5. Lastly, and this seems to be overlooked a lot, is a sign stating that there is a dog in the vehicle, the vehicle is climate controlled, and the dog has plenty of water. This is very important I feel to prevent people from "rescuing" your dog. I have been traveling a lot with her and have yet to have an issue or anyone raising concern for her being in there. I had my sign made at FedEx/Kinkos and laminated it to make it look even more professional. Another important thing to list on the sign, that many people misinterpret, is that barking is not a sign of distress. I have a doberman, she is protective and will bark aggressively if someone gets close to the van or tries to enter the van... and at the occasional passing dog. This is not her in distress, this is her being protective of the van and I think that is also important to include on the sign.
I have done a lot of traveling with a dog in my camper van with no issues. Sometimes you miss out of something if its too hot or you have to take turn sitting with her. It is definitely a sacrifice to bring a dog, but there are a ton of benefits too. You just have to know your dog. Mine loves long trips and can chill in the van for long periods of driving with no issues. Some dogs cannot, which is something you need to know before embarking on a long trip.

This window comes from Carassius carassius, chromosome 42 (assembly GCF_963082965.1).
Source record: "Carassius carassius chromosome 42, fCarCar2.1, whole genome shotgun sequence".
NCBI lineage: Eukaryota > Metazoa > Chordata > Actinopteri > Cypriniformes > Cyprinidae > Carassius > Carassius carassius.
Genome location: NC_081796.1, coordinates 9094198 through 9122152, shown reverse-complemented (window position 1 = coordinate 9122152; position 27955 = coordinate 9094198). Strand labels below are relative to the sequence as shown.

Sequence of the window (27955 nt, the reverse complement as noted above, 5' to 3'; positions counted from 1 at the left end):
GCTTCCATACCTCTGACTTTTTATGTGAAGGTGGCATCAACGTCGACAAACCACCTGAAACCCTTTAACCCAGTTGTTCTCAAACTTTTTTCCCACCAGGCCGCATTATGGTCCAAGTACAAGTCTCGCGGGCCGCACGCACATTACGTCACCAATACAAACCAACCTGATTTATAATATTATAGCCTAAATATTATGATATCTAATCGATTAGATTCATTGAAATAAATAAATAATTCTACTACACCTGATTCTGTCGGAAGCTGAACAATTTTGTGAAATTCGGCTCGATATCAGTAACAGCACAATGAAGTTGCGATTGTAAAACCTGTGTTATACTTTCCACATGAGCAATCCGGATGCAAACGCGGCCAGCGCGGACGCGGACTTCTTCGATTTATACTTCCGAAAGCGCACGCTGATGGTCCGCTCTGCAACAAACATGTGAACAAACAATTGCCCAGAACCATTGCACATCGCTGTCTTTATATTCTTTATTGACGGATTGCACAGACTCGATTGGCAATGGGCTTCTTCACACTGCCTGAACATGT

Remote Monitoring Systems: I have yet to find one that I like, but I am in the market for one for my van. The monitoring is not the issue, but the communication is. Most systems rely on cell service, which both cost money (monthly fee) and is unreliable in a lot of the locations I go. There are a lot of options out there, but many are extremely costly. As I am not relying on an AC system to keep my dog cool it is not as important to me. If there is a complete failure of my setup she will be fine for the amount of time I leave her. That being said a monitoring system would give more peace of mine.
Here are a few options on the market for remote temp monitoring:
-Temp Stick - Requires WiFi for sensor and cell for receiver (cell phone) which may work if you park near WiFi or have a hotspot. Device is $150
-RV Pet Safety - Uses 4G for sensor and receiver (cell phone), 12 months free than $15 a month after that. Which may be fine if you could just pay for the 1-2 months you are traveling. Device itself is $300
-Sensorlife by MarCell - multi-use sensor (temp/humidity and additional probes) that plugs into 120vac and has built in battery. Sensor uses cell network ($15 a month) and receiver is internet or cell phone. Device is $200
-King Pigeon 3G Temp Alarm - Uses SIM card from cell service provider (Verzion, ATT, T-Mobile). It uses cell network (3g/4g) to send SMS alerts and you can make a phone inquiry into the current temp. Device cost is around $110 and you can get a T-Mobile SIM card for $10 and get a pay as you go plan for $3 a month. This would allow 30 messages a month or $0.10 a message after that. So as long as you don't get more than 30 alerts or inquires a month you would be fine and you can load the SIM card with extra money in the event you get more alerts.
Products I use for traveling with a dog:
Coming Soon: Tips for Mountain Biking with a Dog